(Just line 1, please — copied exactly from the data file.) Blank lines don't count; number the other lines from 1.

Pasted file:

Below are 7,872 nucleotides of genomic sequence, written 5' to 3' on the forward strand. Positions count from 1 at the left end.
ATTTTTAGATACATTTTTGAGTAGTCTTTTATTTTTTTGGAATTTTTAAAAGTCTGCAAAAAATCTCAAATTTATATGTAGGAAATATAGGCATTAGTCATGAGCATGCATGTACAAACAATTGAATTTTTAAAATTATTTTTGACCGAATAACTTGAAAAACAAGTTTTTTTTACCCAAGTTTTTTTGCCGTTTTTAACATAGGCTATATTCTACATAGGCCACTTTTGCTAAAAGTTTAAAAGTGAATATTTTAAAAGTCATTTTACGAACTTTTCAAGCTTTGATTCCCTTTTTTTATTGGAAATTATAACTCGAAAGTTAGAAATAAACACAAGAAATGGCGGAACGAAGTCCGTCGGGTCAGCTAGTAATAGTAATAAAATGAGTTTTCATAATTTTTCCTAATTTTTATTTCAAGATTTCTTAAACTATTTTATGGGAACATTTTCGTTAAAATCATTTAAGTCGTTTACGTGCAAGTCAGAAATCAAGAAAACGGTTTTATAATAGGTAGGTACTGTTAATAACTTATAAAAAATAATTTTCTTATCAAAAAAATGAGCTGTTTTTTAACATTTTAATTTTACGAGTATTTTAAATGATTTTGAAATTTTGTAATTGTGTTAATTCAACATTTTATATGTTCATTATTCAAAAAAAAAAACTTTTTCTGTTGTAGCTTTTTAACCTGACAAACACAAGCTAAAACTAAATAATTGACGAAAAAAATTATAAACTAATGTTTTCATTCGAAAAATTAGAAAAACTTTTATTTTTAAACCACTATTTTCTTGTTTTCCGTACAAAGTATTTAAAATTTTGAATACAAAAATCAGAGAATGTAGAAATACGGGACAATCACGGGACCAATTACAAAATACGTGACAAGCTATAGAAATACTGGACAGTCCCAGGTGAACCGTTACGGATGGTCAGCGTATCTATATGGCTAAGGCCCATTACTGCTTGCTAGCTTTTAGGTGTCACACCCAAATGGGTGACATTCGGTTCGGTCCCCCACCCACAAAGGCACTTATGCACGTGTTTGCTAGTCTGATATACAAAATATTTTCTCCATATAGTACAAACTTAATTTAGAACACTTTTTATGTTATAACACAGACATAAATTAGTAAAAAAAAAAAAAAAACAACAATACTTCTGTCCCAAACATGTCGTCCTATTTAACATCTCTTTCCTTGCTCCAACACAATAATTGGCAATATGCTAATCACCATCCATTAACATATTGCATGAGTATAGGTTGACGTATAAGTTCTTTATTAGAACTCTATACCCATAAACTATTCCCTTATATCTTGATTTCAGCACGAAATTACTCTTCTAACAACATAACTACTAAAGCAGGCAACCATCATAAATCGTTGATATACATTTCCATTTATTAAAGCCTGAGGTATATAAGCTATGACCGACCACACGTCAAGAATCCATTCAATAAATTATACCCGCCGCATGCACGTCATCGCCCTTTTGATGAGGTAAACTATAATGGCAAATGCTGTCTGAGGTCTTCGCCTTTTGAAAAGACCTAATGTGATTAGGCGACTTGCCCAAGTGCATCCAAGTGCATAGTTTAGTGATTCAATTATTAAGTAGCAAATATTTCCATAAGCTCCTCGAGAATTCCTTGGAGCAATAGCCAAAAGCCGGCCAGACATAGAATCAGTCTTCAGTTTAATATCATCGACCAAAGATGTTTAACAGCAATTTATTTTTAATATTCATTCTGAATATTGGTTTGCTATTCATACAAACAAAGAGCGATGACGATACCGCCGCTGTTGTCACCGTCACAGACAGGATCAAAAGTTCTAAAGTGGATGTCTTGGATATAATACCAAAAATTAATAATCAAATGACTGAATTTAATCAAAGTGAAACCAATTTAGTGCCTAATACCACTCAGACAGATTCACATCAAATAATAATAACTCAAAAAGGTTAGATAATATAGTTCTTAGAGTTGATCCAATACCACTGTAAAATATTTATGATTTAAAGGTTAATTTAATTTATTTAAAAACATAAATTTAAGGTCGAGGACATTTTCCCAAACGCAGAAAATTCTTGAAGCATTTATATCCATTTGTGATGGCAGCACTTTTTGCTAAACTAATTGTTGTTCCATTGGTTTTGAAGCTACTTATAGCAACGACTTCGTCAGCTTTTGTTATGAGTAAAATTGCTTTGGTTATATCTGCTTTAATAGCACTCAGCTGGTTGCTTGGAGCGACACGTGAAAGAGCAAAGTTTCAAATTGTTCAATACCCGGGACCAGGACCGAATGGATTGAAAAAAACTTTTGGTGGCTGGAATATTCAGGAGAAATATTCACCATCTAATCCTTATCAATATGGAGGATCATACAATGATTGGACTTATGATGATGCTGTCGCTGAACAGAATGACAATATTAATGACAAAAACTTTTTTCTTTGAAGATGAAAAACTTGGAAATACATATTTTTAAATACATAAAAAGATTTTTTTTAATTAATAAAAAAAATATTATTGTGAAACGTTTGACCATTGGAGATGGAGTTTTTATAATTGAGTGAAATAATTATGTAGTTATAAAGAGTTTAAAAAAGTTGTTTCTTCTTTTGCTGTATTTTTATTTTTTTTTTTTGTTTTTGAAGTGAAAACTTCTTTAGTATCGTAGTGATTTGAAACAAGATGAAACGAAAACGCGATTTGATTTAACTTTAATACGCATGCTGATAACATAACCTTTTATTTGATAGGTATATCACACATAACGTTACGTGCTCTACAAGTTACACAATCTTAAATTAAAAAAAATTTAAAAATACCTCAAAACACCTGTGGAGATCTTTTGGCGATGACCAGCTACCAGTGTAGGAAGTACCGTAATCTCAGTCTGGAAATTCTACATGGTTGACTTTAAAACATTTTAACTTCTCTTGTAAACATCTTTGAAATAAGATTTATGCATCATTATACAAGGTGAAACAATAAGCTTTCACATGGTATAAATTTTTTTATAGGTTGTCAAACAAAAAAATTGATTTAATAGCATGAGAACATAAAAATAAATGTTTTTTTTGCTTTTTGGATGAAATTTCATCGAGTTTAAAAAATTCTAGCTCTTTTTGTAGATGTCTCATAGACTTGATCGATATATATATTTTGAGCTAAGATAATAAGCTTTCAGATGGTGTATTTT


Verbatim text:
Below are 7,872 nucleotides of genomic sequence, written 5' to 3' on the forward strand. Positions count from 1 at the left end.